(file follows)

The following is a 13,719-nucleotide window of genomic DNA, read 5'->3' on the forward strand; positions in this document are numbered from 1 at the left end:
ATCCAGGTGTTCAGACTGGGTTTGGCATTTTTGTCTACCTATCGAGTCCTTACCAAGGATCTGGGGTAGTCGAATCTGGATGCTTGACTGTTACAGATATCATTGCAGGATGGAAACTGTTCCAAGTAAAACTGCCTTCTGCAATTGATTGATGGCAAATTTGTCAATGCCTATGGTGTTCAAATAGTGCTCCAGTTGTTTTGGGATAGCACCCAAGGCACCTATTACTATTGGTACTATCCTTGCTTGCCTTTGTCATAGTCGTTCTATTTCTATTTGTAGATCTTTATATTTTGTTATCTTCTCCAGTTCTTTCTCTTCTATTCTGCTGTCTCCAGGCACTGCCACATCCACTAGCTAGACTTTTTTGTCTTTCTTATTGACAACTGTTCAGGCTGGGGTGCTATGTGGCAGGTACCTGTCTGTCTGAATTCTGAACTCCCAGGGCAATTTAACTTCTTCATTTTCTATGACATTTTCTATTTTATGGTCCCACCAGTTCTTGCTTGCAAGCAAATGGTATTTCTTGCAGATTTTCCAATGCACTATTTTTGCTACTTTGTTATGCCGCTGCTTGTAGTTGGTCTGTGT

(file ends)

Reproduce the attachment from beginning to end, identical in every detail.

The following is a 13,719-nucleotide window of genomic DNA, read 5'->3' on the forward strand; positions in this document are numbered from 1 at the left end:
ATCCAGGTGTTCAGACTGGGTTTGGCATTTTTGTCTACCTATCGAGTCCTTACCAAGGATCTGGGGTAGTCGAATCTGGATGCTTGACTGTTACAGATATCATTGCAGGATGGAAACTGTTCCAAGTAAAACTGCCTTCTGCAATTGATTGATGGCAAATTTGTCAATGCCTATGGTGTTCAAATAGTGCTCCAGTTGTTTTGGGATAGCACCCAAGGCACCTATTACTATTGGTACTATCCTTGCTTGCCTTTGTCATAGTCGTTCTATTTCTATTTGTAGATCTTTATATTTTGTTATCTTCTCCAGTTCTTTCTCTTCTATTCTGCTGTCTCCAGGCACTGCCACATCCACTAGCTAGACTTTTTTGTCTTTCTTATTGACAACTGTTCAGGCTGGGGTGCTATGTGGCAGGTACCTGTCTGTCTGAATTCTGAACTCCCAGGGCAATTTAACTTCTTCATTTTCTATGACATTTTCTATTTTATGGTCCCACCAGTTCTTGCTTGCAAGCAAATGGTATTTCTTGCAGATTTTCCAATGCACTATTTTTGCTACTTTGTTATGCCGCTGCTTGTAGTTGGTCTGTGT